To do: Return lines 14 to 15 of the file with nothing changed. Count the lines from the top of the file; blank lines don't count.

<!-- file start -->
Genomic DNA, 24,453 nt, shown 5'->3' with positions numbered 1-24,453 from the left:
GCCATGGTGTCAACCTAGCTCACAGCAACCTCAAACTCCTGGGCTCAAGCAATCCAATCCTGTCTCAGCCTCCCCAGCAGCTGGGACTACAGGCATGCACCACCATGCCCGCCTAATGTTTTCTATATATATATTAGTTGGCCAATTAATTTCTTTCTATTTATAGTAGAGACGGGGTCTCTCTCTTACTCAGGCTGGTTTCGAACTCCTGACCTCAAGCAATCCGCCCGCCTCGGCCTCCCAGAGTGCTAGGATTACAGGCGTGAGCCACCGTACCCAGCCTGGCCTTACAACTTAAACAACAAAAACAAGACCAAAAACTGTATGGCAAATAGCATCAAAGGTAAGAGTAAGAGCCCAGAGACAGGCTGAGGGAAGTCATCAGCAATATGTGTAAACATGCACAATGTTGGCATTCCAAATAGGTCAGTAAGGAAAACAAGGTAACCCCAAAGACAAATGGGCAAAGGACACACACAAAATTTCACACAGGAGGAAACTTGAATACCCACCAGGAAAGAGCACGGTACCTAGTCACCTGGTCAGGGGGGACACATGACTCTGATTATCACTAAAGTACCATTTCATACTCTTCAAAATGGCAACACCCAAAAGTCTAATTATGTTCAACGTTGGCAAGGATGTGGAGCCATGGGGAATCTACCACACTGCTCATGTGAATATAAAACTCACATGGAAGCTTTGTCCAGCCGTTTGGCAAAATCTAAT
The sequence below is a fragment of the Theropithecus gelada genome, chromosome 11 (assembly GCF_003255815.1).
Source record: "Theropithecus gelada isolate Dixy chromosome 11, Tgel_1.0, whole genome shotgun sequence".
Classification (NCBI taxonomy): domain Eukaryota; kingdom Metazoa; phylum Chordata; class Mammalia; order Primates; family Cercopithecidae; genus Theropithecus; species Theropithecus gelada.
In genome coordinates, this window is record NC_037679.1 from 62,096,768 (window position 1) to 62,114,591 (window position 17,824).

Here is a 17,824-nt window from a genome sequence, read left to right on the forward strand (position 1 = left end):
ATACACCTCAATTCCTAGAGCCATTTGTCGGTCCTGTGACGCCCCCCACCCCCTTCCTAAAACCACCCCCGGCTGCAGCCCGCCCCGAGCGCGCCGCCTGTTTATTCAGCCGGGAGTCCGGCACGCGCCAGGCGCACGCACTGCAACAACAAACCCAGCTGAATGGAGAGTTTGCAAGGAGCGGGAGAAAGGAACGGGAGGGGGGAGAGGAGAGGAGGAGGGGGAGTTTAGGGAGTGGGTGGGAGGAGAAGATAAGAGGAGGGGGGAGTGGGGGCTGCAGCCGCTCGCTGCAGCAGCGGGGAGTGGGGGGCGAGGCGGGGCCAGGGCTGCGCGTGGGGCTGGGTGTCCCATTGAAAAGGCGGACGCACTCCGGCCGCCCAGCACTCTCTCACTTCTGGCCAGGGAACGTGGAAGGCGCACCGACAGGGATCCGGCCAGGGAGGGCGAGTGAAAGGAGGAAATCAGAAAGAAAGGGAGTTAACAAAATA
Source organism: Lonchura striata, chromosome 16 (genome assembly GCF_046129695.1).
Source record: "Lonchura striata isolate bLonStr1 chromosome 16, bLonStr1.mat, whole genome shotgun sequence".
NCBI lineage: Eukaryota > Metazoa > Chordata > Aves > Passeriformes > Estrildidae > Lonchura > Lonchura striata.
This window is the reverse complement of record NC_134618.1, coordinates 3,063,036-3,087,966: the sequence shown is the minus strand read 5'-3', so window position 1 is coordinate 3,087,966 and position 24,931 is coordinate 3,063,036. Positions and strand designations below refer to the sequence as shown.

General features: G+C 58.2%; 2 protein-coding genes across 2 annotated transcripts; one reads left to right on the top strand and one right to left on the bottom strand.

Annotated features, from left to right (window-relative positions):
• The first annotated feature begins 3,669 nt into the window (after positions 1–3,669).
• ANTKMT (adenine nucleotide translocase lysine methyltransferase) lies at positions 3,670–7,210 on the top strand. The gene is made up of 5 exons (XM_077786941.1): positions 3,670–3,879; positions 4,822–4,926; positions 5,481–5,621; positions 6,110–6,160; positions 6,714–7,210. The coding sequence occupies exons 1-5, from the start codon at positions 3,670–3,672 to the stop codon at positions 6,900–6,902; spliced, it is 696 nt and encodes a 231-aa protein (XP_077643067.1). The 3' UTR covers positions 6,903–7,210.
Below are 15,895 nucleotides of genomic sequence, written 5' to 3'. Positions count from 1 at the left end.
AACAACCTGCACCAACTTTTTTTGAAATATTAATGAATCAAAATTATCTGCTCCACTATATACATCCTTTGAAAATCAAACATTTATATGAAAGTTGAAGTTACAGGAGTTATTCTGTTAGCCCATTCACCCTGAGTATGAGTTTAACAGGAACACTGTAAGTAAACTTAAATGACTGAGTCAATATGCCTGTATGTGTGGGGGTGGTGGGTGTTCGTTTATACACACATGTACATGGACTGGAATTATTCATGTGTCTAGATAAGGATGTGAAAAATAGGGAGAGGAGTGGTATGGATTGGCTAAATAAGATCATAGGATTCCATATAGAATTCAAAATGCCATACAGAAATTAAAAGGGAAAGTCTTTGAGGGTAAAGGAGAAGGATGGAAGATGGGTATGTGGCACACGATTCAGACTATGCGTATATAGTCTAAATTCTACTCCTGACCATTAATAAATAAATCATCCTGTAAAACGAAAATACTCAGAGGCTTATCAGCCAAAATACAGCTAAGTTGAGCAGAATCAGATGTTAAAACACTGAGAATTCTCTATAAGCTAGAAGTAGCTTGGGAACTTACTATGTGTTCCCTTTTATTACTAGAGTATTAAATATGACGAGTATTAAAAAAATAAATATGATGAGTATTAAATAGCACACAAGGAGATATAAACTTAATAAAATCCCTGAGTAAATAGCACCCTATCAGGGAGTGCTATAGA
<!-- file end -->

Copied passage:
Annotated features, from left to right (window-relative positions):
• The first annotated feature begins 3,669 nt into the window (after positions 1–3,669).